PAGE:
Criticism of his handling of the dispute has continued to rumble amongst China’s academic and elite circles, even if the state censorship apparatus has kept it largely scrubbed from press and social media. Key for Xi is is ensuring the nation’s economy is as healthy as possible. Despite improved monthly trade figures released Tuesday, “the full-year trade story is pretty bad,” Nick Marro, lead for global trade at The Economist Intelligence Unit writes in a briefing note.

“The Chinese don’t want the bad news of an ongoing trade war to hang over public opinion and investor confidence,” says Nolt.

But, this won’t be the end of trade wars

Few believe we have seen the end of tariffs wielded as a political cudgel. While Trump has used import taxes or their threat against countries from India and South Korea to Canada and Mexico, he has not been alone in rebooting their use worldwide. Japan and South Korea also recently become embroiled in their own trade wrangle over historical abuses during Tokyo’s colonial rule of the Korean peninsula.

According to Nolt, the problem stems from global business coalescing behind a few private monopolies—think Google, Facebook, Amazon and even large pharmaceutical firms—that generate huge profits but do little to boost wages or create jobs, owing to the fact they are mainly about leveraging the IP of the services they provide, rather than the manufacture and trade of goods.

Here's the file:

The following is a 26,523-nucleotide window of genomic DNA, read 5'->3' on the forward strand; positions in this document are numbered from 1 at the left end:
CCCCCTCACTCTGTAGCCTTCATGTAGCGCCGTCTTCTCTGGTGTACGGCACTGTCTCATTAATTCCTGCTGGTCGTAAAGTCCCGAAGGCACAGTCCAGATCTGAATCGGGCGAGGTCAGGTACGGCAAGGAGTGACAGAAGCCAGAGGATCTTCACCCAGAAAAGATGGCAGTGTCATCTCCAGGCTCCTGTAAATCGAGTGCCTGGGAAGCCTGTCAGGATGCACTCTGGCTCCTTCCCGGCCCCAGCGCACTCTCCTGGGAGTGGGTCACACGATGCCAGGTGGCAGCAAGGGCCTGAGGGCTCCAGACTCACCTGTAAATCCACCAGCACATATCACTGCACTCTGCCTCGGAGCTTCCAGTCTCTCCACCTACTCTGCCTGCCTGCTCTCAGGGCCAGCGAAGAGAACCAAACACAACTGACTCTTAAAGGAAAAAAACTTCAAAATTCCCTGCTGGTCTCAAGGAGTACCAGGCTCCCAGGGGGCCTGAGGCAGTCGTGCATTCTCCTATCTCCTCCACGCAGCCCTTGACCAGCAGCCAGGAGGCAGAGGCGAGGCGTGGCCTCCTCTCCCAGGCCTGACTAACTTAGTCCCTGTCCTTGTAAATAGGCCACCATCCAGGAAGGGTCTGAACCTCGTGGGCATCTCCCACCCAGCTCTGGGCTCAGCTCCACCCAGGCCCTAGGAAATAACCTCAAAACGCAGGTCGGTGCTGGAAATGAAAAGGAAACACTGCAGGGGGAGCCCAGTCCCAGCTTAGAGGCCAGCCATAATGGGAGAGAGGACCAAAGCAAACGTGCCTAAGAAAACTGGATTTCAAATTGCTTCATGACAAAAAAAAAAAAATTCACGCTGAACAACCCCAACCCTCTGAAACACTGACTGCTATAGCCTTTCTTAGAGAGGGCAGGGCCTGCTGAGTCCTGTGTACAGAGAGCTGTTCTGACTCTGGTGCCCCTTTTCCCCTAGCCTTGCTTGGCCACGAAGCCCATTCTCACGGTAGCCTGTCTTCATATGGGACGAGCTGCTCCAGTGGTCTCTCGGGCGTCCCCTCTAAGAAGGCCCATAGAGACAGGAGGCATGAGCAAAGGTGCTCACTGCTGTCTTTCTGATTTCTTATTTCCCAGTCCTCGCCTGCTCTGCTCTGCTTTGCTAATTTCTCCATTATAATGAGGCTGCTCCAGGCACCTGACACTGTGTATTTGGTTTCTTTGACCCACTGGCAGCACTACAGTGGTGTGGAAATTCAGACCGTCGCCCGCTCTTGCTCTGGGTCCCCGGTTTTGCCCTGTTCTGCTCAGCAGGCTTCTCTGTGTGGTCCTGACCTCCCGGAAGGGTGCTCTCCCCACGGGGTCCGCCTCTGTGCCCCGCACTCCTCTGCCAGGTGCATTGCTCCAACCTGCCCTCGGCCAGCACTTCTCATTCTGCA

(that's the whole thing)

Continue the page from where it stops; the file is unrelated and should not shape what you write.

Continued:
“Part of it is that the business system itself has changed and the trading system hasn’t adapted to take it into account,” says Nolt. “The popular benefits of the old trading system are gone.”

But instead of targeting the systemic causes of these problems, populists have often picked easier targets whether it is immigrants “stealing jobs,” or Chinese factories taking orders away from American ones. “So you will see more trade protectionism used as a tool by politicians,” says Xu.

And so while a truce in the trade war suits both sides at the moment, it won’t be long before that political calculation changes. The U.S. is still demanding that China reforms its state-dominated economy despite many of the subsidies Beijing provides firms also offered by the U.S. Amazon, for example, was offered $3 billion in tax breaks and other incentives to relocate to New York City before the deal collapsed.